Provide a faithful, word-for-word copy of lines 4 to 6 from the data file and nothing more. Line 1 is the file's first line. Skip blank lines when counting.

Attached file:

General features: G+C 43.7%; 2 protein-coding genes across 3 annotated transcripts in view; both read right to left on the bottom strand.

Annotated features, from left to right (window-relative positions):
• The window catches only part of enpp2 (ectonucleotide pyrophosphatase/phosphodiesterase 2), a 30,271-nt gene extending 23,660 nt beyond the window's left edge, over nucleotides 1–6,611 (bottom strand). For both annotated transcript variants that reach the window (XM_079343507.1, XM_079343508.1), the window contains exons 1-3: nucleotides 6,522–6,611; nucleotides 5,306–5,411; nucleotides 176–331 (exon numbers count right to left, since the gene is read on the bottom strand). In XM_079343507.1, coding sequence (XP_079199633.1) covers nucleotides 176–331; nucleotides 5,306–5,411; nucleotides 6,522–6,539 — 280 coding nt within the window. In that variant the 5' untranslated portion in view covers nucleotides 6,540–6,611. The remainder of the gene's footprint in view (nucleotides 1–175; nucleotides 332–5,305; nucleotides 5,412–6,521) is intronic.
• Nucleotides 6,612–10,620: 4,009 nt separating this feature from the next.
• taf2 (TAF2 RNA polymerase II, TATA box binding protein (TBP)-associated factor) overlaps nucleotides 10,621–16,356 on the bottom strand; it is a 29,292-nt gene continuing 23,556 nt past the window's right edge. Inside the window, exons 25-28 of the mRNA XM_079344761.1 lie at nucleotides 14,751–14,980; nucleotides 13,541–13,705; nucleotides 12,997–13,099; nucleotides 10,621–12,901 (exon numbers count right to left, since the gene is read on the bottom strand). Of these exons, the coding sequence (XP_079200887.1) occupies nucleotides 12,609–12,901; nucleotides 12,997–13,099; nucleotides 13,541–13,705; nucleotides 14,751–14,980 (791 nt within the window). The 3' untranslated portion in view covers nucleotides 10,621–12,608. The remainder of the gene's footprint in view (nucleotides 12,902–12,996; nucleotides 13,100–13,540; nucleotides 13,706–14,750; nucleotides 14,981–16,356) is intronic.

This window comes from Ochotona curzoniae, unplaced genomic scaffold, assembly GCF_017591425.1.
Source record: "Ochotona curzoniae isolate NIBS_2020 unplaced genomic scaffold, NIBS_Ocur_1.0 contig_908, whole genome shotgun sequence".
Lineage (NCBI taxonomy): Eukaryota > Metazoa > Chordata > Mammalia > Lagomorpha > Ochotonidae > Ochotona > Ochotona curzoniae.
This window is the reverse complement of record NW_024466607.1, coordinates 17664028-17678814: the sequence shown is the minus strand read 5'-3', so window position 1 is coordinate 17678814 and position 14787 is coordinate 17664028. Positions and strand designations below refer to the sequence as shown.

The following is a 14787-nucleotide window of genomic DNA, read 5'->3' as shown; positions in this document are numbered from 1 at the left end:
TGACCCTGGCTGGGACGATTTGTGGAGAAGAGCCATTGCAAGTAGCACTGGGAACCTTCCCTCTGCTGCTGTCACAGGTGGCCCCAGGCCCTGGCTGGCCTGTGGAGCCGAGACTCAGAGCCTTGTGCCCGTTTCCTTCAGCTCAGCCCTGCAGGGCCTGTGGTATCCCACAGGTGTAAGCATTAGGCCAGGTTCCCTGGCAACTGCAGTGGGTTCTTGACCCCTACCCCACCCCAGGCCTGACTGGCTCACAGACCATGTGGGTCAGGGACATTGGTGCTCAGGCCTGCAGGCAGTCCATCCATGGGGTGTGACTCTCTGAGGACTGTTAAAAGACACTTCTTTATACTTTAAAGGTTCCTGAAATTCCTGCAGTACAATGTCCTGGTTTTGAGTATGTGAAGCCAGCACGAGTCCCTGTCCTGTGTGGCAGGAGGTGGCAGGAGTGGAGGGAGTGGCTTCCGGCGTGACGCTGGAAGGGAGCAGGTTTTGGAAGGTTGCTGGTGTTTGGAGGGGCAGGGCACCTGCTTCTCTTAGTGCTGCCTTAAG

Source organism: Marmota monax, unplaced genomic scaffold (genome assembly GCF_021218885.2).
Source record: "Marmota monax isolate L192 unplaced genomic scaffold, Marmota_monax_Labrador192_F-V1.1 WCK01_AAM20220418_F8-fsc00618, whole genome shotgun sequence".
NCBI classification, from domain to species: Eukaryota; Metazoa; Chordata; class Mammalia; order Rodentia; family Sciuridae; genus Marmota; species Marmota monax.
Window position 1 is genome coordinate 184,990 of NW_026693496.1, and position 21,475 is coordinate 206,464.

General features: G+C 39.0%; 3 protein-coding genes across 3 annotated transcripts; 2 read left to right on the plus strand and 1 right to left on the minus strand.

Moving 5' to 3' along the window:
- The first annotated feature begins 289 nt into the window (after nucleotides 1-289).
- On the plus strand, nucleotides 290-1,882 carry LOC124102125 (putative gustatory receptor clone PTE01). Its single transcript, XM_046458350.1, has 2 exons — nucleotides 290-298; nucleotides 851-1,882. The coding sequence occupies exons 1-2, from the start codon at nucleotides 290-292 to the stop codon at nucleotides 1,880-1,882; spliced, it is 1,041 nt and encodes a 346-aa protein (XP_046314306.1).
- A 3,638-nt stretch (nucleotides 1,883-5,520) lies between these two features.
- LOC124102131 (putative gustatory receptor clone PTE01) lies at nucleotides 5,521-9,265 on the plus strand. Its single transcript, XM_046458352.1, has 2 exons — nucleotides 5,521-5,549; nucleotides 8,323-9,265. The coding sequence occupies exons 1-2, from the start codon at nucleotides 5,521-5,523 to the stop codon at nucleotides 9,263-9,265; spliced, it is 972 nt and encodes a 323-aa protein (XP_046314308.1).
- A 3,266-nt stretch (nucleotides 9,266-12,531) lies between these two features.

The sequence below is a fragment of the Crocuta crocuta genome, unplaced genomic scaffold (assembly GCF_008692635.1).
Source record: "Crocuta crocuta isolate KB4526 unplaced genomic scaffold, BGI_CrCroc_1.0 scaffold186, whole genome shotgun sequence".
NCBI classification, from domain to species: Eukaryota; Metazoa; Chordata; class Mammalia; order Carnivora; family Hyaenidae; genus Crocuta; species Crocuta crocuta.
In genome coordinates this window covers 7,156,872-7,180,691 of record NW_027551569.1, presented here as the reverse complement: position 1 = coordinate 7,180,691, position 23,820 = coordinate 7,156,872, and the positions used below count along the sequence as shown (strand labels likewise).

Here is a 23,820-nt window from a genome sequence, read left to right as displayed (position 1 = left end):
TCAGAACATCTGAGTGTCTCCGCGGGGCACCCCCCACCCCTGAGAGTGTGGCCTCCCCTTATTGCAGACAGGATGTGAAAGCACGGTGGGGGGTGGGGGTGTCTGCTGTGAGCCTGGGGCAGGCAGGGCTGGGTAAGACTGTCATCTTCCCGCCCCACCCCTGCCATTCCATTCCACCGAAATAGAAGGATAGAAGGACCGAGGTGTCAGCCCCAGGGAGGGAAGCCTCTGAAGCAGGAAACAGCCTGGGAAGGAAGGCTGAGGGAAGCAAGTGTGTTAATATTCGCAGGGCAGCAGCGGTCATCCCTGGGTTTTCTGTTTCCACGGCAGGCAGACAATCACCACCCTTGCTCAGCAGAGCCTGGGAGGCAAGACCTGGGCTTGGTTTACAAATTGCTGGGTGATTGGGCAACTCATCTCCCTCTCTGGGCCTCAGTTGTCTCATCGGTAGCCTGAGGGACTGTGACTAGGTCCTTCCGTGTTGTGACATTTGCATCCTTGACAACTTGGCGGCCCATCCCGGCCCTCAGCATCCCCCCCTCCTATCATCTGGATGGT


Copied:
• Nucleotides 6,612–10,620: 4,009 nt separating this feature from the next.
• taf2 (TAF2 RNA polymerase II, TATA box binding protein (TBP)-associated factor) overlaps nucleotides 10,621–16,356 on the bottom strand; it is a 29,292-nt gene continuing 23,556 nt past the window's right edge. Inside the window, exons 25-28 of the mRNA XM_079344761.1 lie at nucleotides 14,751–14,980; nucleotides 13,541–13,705; nucleotides 12,997–13,099; nucleotides 10,621–12,901 (exon numbers count right to left, since the gene is read on the bottom strand). Of these exons, the coding sequence (XP_079200887.1) occupies nucleotides 12,609–12,901; nucleotides 12,997–13,099; nucleotides 13,541–13,705; nucleotides 14,751–14,980 (791 nt within the window). The 3' untranslated portion in view covers nucleotides 10,621–12,608. The remainder of the gene's footprint in view (nucleotides 12,902–12,996; nucleotides 13,100–13,540; nucleotides 13,706–14,750; nucleotides 14,981–16,356) is intronic.

This window comes from Ochotona curzoniae, unplaced genomic scaffold, assembly GCF_017591425.1.